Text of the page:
A magnitude 3.9 aftershock shook Moroccans on Sunday even as rescuers worked to find survivors in the mounds of rubble left in villages from the powerful earthquake that struck Friday night, killing more than 2,100 people.
The United Nations estimated that 300,000 people were affected by the magnitude 6.8 quake, the country’s most powerful in a century. Rescue efforts were slow, and some Moroccans complained on social networks that the government wasn’t allowing more rescue workers into the country to help.
"We know there is a great urgency to save people and dig under the remains of buildings," said Arnaud Fraisse, founder of Rescuers Without Borders, who had a team stuck in Paris waiting for approval to go to Morocco. "There are people dying under the rubble, and we cannot do anything to save them."
U.S. Secretary of State Antony Blinken told CNN that the U.S. “reached out immediately” to Morocco to help in the rescue effort. “We’re ready to go,” he said.
Neighbors were still searching for survivors buried on the slopes of the High Atlas Mountains, where houses of mud brick, stone and rough wood were cracked open. Mosque minarets were toppled and the historic old city of Marrakech also suffered extensive damage.
The earthquake on Friday felled buildings not built to withstand such a mighty force, trapping people in the rubble and sending others fleeing in terror.
"We felt a huge shake like it was doomsday," Moulay Brahim resident Ayoub Toudite told The Associated Press. "Ten seconds and everything was gone." Tremors were felt as far away as Huelva and Jaen in southern Spain.
The interior ministry said 2,122 people had been killed and 2,421 injured, including 1,404 in critical condition. The U.S. Geological Survey said the epicenter of the quake was 72 kilometers southwest of Marrakech.
Those left homeless by the quake’s destruction slept outside Saturday in the streets of Marrakech or under makeshift canopies in Atlas Mountain towns like Moulay Brahim that were among the hardest hit.
King Mohammed VI ordered three days of national mourning starting Sunday as flags were lowered across the country. The army mobilized specialized search and rescue teams, and the king ordered water, food rations and shelter to be provided to those who lost their homes.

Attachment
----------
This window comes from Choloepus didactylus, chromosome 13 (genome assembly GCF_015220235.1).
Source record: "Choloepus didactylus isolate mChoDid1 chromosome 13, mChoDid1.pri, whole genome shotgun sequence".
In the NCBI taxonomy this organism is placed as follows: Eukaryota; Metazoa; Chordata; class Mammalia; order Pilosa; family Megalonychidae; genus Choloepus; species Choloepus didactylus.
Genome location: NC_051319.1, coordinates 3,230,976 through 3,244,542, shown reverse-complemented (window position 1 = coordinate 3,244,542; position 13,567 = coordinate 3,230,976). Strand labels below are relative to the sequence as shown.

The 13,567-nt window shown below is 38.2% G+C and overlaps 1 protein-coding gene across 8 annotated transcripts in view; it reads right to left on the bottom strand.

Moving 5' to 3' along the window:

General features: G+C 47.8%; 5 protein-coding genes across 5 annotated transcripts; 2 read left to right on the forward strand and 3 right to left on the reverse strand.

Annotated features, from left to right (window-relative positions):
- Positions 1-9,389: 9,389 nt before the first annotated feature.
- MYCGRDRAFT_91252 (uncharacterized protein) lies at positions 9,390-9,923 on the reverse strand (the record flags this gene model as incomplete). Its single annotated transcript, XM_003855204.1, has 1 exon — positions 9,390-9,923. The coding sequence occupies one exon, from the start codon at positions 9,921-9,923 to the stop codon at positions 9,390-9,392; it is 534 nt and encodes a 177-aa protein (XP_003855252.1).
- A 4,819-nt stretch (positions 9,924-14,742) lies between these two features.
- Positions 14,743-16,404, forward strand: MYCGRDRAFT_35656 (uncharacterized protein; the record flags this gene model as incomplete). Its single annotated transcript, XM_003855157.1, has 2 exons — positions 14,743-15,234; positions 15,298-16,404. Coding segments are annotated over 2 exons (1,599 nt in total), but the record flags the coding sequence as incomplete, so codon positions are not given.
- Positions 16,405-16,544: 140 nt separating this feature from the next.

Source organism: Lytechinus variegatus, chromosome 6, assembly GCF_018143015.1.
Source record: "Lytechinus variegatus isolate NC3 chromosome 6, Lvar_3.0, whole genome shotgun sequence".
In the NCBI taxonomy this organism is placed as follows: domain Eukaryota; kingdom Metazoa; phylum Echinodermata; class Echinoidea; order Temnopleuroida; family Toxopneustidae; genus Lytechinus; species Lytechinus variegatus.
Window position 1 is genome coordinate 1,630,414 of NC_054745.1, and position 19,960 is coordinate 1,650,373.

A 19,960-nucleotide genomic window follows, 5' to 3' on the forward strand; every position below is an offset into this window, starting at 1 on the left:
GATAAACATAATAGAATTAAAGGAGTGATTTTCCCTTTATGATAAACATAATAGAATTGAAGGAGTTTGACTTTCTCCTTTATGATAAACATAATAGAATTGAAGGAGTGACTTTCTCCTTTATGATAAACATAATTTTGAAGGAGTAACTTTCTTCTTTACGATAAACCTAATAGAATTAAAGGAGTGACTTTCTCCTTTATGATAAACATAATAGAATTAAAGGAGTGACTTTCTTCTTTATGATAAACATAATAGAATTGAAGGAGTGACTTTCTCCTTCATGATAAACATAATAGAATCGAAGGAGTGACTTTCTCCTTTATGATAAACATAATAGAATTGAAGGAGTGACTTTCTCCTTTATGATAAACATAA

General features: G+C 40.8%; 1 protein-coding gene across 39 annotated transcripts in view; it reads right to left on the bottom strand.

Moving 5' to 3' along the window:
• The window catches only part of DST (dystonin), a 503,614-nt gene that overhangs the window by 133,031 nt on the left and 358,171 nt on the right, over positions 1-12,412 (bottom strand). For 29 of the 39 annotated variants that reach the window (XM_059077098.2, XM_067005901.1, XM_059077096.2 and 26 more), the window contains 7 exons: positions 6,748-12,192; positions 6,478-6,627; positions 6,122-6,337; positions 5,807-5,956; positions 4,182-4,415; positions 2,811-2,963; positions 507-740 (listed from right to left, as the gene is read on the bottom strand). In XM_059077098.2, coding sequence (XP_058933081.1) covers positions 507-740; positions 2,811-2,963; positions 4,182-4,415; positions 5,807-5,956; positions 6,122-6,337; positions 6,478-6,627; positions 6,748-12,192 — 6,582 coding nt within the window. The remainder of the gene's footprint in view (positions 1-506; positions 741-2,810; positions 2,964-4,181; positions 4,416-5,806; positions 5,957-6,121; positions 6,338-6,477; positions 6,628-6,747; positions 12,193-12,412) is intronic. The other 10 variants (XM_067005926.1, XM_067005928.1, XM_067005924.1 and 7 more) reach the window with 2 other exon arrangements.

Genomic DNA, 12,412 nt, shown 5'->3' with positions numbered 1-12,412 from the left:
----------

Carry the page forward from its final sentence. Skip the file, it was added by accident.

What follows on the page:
The king called for mosques across the kingdom to hold prayers Sunday for the victims, many of whom were buried Saturday amid the frenzy of rescue work nearby.
Rescues picked through rubble with their bare hands in the village of Amizmiz near the epicenter. Fallen masonry blocked narrow streets. Outside a hospital, around 10 bodies lay covered in blankets as grieving relatives stood nearby.
"When I felt the earth shaking beneath my feet and the house leaning, I rushed to get my kids out. But my neighbors couldn’t," Mohamed Azaw told the Reuters news agency. "Unfortunately, no one was found alive in that family. The father and son were found dead and they are still looking for the mother and the daughter."
Rescuers stood atop the pancaked floors of one building in Amizmiz, bits of carpet and furniture protruding from the rubble. A long queue formed outside the only open shop as people sought supplies. Underlining the challenges facing rescuers, fallen boulders blocked a road from Amizmiz to a nearby village.
Nearly all the houses in the area of Asni, about 40 kilometers south of Marrakech, were damaged, and villagers were preparing to spend the night outside. Food was in short supply as roofs had collapsed on kitchens, said villager Mohamed Ouhammo.
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Street camera footage in Marrakech showed the moment the earth began to shake, as men suddenly looked around and jumped up, and others ran for shelter into an alleyway and then fled as dust and debris tumbled around them.
The quake was recorded at 18.5 kilometers, a relatively shallow depth and typically more destructive than deeper quakes of the same magnitude. It was Morocco's deadliest earthquake since 1960, when a quake was estimated to have killed at least 12,000 people, according to the U.S. Geological Survey.
Mohammad Kashani is an associate professor of structural and earthquake engineering at the University of Southampton in Britain. Kashani compared scenes of the aftermath to images from Turkey, where a massive earthquake in February left more than 50,000 people dead.
"The area is full of old and historical buildings, which are mainly masonry. The collapsed reinforced concrete structures that I saw ... were either old or substandard," Kashani said.